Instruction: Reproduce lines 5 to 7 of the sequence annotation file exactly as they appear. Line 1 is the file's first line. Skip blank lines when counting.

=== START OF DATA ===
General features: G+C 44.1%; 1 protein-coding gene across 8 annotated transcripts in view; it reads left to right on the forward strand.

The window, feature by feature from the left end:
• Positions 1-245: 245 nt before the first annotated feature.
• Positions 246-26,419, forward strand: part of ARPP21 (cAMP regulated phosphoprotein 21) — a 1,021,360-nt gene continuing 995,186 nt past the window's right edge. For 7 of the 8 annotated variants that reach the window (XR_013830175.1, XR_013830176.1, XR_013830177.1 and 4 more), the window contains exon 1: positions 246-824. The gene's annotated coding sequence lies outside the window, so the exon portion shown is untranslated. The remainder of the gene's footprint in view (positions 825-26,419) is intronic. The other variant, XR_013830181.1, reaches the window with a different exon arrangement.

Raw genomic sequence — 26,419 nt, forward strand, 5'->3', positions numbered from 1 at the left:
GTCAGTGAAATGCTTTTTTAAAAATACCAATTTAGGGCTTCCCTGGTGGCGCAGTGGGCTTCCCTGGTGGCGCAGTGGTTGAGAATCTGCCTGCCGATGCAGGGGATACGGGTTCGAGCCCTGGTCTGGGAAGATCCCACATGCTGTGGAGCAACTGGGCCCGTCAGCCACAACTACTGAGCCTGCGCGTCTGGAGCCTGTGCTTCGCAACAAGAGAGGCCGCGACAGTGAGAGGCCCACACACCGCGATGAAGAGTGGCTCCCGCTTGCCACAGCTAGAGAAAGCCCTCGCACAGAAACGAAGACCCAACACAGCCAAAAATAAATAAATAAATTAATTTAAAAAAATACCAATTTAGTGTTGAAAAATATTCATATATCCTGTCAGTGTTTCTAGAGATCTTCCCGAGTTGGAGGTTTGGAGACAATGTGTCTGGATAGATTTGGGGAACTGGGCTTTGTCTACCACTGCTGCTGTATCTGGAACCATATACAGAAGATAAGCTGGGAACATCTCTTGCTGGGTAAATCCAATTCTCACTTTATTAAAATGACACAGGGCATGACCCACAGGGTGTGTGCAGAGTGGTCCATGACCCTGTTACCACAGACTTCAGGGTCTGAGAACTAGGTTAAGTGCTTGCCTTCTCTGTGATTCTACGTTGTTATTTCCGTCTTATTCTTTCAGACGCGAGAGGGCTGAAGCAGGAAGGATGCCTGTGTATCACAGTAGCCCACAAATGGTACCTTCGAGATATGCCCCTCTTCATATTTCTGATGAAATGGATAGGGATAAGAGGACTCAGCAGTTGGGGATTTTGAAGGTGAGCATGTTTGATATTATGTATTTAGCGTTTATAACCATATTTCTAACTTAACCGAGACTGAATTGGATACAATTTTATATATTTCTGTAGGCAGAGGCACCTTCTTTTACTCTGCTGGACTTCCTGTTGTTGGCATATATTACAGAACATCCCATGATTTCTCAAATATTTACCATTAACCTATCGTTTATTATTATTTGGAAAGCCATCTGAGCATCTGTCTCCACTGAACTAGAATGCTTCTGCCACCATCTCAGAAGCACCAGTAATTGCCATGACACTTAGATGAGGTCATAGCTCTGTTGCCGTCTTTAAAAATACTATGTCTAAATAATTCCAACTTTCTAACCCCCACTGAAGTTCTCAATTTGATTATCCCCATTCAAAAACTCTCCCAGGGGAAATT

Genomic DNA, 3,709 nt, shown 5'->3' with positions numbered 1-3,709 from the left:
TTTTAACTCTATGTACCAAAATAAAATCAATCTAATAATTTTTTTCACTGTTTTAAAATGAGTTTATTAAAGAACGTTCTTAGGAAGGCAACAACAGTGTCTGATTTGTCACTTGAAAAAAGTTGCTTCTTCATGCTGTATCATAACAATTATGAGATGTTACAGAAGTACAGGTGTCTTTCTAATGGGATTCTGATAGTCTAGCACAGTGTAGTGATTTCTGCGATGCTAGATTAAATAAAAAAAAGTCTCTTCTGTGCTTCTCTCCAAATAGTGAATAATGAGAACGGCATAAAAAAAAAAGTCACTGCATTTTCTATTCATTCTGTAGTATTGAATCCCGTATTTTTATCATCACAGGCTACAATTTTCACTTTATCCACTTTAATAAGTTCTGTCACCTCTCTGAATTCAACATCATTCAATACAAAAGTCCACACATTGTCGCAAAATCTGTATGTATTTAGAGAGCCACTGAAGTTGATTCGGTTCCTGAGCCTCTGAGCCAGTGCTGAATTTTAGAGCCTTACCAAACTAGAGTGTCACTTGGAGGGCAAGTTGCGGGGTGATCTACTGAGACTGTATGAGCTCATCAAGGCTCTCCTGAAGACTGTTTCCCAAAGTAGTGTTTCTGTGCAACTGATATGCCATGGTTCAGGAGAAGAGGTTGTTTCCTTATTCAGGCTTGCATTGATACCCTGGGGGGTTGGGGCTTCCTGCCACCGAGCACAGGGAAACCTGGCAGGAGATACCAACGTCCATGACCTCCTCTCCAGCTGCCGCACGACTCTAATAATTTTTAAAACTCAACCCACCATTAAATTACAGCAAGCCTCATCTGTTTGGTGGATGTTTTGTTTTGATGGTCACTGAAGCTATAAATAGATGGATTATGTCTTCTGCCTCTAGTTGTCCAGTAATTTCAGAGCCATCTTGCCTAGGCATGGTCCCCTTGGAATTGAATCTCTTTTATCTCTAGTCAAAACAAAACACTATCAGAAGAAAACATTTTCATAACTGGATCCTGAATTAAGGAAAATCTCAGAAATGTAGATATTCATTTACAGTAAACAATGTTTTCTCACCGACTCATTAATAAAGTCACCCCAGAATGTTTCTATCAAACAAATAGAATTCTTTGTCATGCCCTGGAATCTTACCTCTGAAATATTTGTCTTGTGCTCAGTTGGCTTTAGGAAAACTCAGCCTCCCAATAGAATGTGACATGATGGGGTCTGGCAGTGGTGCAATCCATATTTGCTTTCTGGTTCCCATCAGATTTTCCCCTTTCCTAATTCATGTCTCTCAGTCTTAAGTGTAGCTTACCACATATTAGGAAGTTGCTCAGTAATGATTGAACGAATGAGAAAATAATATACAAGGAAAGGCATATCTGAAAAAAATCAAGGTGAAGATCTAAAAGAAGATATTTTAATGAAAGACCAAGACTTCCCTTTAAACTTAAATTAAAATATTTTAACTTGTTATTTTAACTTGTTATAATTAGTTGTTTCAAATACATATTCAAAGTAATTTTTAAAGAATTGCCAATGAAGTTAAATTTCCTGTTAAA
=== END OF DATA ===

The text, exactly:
Raw genomic sequence — 26,419 nt, forward strand, 5'->3', positions numbered from 1 at the left:
GTCAGTGAAATGCTTTTTTAAAAATACCAATTTAGGGCTTCCCTGGTGGCGCAGTGGGCTTCCCTGGTGGCGCAGTGGTTGAGAATCTGCCTGCCGATGCAGGGGATACGGGTTCGAGCCCTGGTCTGGGAAGATCCCACATGCTGTGGAGCAACTGGGCCCGTCAGCCACAACTACTGAGCCTGCGCGTCTGGAGCCTGTGCTTCGCAACAAGAGAGGCCGCGACAGTGAGAGGCCCACACACCGCGATGAAGAGTGGCTCCCGCTTGCCACAGCTAGAGAAAGCCCTCGCACAGAAACGAAGACCCAACACAGCCAAAAATAAATAAATAAATTAATTTAAAAAAATACCAATTTAGTGTTGAAAAATATTCATATATCCTGTCAGTGTTTCTAGAGATCTTCCCGAGTTGGAGGTTTGGAGACAATGTGTCTGGATAGATTTGGGGAACTGGGCTTTGTCTACCACTGCTGCTGTATCTGGAACCATATACAGAAGATAAGCTGGGAACATCTCTTGCTGGGTAAATCCAATTCTCACTTTATTAAAATGACACAGGGCATGACCCACAGGGTGTGTGCAGAGTGGTCCATGACCCTGTTACCACAGACTTCAGGGTCTGAGAACTAGGTTAAGTGCTTGCCTTCTCTGTGATTCTACGTTGTTATTTCCGTCTTATTCTTTCAGACGCGAGAGGGCTGAAGCAGGAAGGATGCCTGTGTATCACAGTAGCCCACAAATGGTACCTTCGAGATATGCCCCTCTTCATATTTCTGATGAAATGGATAGGGATAAGAGGACTCAGCAGTTGGGGATTTTGAAGGTGAGCATGTTTGATATTATGTATTTAGCGTTTATAACCATATTTCTAACTTAACCGAGACTGAATTGGATACAATTTTATATATTTCTGTAGGCAGAGGCACCTTCTTTTACTCTGCTGGACTTCCTGTTGTTGGCATATATTACAGAACATCCCATGATTTCTCAAATATTTACCATTAACCTATCGTTTATTATTATTTGGAAAGCCATCTGAGCATCTGTCTCCACTGAACTAGAATGCTTCTGCCACCATCTCAGAAGCACCAGTAATTGCCATGACACTTAGATGAGGTCATAGCTCTGTTGCCGTCTTTAAAAATACTATGTCTAAATAATTCCAACTTTCTAACCCCCACTGAAGTTCTCAATTTGATTATCCCCATTCAAAAACTCTCCCAGGGGAAATT

Genomic DNA, 3,709 nt, shown 5'->3' with positions numbered 1-3,709 from the left: